The ethical lens: The debate about paid sick leave, at its core, is about values.  It is undisputed that high percentages of low-income workers, particularly women and Latinos, currently lack the access to paid sick leave enjoyed by more privileged populations.  Supporters of a guaranteed minimum number of days recognize that low-income workers must often decide between working through illness and leaving bills unpaid.  Nobody should have to make that choice.

Opposition to guaranteed paid sick days, on the other hand, elevates considerations of employer profit and flexibility above the job security and subsistence of sick low-income workers.  No matter its professed motivation, therefore, anti-paid sick day activism is immoral by most people’s standards.

The factual lens: Few opponents of AB 1522 explicitly state a disregard for the plight of the working poor.  Instead, they call the bill a “job killer,” enumerating a long list of reasons that guaranteed paid sick leave will allegedly harm working Americans.  Some of the listed reasons are obvious fabrications; for example, the idea that employers who already offer paid sick leave “will have to completely change their existing policies and accounting procedures” is directly contradicted by the law’s provision that “an employer is not required to provide additional paid sick days…if the employer…makes available an amount of leave that satisfies the accrual requirements.”

Other opposition arguments, though slightly more time-consuming to debunk, are no less untrue.  To contend that AB 1522 “will reduce jobs,” its detractors, like those who oppose paying employees a living wage, embrace an economic theory that’s inconsistent with the facts.  Even studies that rely exclusively on the unverified assertions of employers fail to suggest negative economic consequences of paid sick leave laws.  The first report opponents of AB 1522 attempt to marshal in support of their claims concludes only that it was “too early to make a definitive judgment about” the economic effects of Connecticut’s paid sick leave law in February 2013.  A more comprehensive study of the Connecticut law’s effects in March 2014 notes:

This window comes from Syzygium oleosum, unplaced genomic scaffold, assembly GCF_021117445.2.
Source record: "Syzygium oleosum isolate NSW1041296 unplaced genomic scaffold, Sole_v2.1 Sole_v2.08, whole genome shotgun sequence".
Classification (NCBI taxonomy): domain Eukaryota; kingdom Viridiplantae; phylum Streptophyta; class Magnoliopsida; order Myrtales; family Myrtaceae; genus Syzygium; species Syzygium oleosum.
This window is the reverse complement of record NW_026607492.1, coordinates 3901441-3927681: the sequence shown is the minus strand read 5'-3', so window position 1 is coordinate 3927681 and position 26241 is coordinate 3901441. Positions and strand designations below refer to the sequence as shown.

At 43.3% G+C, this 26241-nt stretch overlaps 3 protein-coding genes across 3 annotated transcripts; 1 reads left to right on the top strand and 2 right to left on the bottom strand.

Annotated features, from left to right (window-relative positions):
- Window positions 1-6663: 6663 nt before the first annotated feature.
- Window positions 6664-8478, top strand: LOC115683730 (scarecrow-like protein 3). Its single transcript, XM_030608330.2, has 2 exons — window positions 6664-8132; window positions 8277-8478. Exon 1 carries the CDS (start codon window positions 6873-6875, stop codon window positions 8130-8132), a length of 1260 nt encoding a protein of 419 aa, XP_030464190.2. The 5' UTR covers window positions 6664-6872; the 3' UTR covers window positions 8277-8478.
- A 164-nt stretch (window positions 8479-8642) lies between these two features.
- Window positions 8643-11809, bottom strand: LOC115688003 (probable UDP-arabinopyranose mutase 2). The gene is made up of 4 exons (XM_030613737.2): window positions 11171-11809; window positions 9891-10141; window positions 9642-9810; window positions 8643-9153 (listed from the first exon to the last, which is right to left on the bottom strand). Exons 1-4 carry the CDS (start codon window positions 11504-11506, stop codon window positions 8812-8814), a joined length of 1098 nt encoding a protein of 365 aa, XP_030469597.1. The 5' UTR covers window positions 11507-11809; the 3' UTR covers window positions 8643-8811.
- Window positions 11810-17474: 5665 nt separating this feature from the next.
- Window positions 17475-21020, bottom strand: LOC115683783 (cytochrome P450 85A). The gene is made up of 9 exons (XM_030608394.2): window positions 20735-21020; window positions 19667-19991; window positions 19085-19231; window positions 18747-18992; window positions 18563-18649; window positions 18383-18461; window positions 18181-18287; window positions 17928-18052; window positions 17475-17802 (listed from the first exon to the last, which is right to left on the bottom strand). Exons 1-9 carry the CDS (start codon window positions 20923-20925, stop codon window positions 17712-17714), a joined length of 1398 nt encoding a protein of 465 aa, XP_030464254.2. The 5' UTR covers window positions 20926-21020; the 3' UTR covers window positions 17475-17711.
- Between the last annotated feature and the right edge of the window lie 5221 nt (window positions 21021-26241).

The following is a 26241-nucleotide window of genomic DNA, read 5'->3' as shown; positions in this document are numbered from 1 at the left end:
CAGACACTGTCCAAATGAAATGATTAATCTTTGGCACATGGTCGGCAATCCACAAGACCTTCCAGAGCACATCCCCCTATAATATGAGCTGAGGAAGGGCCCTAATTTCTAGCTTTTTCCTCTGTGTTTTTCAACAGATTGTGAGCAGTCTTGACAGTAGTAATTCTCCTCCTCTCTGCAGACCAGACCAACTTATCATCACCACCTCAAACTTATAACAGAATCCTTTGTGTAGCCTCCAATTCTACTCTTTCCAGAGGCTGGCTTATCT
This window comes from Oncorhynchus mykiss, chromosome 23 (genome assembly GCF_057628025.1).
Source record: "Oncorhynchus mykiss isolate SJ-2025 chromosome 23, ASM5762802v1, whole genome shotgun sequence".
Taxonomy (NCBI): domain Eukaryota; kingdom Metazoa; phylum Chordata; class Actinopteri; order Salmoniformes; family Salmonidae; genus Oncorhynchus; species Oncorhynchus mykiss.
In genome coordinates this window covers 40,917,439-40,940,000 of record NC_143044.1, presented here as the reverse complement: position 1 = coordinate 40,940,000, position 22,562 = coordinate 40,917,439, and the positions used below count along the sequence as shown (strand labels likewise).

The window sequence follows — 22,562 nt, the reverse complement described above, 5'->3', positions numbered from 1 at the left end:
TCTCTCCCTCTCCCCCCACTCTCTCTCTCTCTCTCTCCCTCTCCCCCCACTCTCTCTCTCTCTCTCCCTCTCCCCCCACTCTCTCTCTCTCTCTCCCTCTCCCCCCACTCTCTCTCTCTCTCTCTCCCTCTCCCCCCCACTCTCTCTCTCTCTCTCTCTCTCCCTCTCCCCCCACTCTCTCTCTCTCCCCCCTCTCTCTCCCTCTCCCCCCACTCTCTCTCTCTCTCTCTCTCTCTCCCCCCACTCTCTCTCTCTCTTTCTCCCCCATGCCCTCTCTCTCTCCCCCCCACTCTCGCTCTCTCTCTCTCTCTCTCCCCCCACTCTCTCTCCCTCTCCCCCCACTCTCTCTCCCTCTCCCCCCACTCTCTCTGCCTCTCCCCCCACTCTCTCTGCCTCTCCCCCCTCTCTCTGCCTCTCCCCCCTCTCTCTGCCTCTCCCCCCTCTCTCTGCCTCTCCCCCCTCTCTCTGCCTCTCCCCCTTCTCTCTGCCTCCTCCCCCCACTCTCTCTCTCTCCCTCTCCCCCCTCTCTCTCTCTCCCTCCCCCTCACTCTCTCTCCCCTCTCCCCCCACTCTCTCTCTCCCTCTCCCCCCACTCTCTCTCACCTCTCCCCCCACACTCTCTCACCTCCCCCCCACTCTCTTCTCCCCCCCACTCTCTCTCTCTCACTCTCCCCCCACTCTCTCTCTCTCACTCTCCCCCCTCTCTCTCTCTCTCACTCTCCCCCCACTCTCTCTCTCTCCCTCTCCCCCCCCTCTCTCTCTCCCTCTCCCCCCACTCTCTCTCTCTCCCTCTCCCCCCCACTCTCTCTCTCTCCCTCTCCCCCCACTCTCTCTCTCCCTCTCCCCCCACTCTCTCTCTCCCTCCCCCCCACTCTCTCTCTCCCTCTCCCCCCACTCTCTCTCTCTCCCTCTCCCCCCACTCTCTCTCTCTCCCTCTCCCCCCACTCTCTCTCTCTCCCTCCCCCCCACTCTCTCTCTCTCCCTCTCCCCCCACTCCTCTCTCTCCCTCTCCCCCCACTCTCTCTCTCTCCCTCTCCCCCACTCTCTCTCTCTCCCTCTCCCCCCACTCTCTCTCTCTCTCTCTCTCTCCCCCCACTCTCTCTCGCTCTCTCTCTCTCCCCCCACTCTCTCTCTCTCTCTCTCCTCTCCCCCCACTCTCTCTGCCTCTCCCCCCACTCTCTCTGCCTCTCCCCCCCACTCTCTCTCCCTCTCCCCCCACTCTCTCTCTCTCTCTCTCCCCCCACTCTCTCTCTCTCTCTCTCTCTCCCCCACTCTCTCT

most employers reported a modest effect or no effect of the law on their costs or business operations; and they typically found that the administrative burden was minimal.  [Despite] strong business opposition to the law prior to its passage, a year and a half after its implementation, more than three-quarters of surveyed employers expressed support for the earned paid sick leave law.

The findings from the opponents’ second citation, a 2011 report from the Institute for Women’s Policy Research, similarly contradict their claims.  The study finds that “most San Francisco employers reported that implementing the [city’s Paid Sick Leave Ordinance] was not difficult and that it did not negatively affect their profitability.”  While “a relatively small share of employers and employees” reported negative effects, the study concludes that the law “is functioning as intended.”  Just about every study on the economic effects of paid sick leave legislation, in fact, refutes the myths propagated by opponents of the laws.  Research studies also clearly demonstrate “that gaps in paid sick leave result in severe impacts on public health.”  This clear consensus helps explain why “the rest of the world’s rich economies have taken a legislative approach to ensuring paid sick days.”

The political lens: Despite the clear ethical arguments, research consensus, and overwhelming public support in favor of guaranteed paid sick day laws, several states have passed bills that preempt cities’ attempts to enact such legislation.  In 2008, a more robust sick leave bill (AB 2716) died after ending up in the Suspense File of the California Senate’s Committee on Appropriations, the same place in which AB 1522 currently resides.  A coalition of corporate lobbyists, led by chambers of commerce and the American Legislative Exchange Council (ALEC), is responsible.  This coalition has, in the words of David Sirota, successfully recast their “desire to exploit workers as fight-for-the-little guy altruism” by confusing the public and politicians with a relentless stream of unfounded claims.